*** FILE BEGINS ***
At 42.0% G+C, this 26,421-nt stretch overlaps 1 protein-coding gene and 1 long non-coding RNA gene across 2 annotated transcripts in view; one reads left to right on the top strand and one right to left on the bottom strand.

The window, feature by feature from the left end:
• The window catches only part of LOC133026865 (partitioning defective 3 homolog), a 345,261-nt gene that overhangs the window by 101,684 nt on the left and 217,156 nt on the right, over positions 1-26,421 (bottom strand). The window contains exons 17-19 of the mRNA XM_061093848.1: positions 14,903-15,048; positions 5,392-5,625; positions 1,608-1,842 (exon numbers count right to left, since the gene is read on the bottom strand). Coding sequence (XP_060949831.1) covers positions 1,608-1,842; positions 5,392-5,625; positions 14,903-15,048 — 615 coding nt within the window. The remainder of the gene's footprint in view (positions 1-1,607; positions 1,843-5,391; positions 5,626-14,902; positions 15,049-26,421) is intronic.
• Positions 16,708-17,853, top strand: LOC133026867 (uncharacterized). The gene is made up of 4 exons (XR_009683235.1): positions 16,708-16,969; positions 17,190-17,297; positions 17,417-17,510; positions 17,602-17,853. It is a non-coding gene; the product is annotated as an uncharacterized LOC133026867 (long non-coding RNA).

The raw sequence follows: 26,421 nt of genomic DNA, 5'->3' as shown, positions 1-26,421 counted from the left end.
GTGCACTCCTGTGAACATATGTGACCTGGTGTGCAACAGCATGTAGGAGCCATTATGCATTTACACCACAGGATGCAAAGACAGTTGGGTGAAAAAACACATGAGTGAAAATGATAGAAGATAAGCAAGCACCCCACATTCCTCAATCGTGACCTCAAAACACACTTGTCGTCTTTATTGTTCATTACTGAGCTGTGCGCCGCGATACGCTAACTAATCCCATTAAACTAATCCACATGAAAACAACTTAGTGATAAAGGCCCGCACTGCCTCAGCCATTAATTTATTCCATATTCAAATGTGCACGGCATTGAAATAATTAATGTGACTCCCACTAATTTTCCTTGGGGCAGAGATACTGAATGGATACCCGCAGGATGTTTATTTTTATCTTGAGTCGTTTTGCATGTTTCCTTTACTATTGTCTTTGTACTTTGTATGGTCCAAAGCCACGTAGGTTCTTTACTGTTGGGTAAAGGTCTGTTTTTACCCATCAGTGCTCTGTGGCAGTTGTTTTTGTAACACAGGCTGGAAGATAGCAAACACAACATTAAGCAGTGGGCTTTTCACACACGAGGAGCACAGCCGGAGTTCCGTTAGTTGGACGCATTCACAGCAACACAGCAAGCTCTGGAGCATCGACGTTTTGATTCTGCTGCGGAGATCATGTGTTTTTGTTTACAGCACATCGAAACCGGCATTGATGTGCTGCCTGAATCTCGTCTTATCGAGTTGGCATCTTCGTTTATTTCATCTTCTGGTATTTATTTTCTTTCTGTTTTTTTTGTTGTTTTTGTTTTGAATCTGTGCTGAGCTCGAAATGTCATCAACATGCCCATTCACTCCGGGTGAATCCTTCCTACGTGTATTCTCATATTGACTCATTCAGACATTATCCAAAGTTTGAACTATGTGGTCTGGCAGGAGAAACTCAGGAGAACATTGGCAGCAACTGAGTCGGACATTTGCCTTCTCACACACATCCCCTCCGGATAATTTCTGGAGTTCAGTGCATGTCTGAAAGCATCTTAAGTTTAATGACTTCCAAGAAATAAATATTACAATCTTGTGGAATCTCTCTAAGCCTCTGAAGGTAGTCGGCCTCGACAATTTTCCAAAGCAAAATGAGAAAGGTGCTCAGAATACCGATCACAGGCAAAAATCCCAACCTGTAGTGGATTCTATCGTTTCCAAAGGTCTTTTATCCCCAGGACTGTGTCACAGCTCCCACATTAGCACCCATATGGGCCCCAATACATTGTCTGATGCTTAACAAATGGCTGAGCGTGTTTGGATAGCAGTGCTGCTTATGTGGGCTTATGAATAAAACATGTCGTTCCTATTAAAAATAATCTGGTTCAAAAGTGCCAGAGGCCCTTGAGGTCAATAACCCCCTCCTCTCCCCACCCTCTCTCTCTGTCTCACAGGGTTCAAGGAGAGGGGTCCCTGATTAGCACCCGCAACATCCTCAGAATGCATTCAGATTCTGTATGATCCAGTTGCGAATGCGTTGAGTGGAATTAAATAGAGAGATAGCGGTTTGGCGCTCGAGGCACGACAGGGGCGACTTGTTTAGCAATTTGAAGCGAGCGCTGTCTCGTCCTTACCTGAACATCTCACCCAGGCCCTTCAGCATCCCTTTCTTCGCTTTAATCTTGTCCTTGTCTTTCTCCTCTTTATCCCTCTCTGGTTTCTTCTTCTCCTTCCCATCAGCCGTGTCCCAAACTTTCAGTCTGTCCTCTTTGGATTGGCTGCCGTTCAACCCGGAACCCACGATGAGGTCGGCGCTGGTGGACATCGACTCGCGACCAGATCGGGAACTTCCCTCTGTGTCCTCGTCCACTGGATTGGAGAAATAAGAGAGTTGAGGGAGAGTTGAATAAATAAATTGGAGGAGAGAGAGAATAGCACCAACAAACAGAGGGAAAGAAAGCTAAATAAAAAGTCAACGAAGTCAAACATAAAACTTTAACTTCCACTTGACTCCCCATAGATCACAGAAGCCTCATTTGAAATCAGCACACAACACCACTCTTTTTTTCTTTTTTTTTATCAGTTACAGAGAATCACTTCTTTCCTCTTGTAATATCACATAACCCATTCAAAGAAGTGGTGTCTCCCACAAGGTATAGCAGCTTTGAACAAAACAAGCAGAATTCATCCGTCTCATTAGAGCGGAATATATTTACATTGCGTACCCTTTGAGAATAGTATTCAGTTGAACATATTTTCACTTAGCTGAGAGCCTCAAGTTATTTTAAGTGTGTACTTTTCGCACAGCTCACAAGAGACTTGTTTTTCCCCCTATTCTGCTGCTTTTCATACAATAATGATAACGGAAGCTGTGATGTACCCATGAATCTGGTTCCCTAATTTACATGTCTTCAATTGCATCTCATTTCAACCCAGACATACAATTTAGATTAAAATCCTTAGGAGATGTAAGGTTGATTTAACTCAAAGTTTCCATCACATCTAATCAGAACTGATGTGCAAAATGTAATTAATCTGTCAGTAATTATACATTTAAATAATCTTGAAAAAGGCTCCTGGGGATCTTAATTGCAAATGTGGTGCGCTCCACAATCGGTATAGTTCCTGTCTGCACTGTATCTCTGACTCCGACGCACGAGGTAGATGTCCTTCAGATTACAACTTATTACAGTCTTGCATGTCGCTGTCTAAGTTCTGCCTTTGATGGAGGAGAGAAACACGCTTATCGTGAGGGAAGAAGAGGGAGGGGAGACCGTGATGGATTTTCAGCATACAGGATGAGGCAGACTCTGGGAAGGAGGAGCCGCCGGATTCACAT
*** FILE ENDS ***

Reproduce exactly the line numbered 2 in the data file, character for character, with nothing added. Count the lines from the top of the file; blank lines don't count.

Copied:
The window, feature by feature from the left end: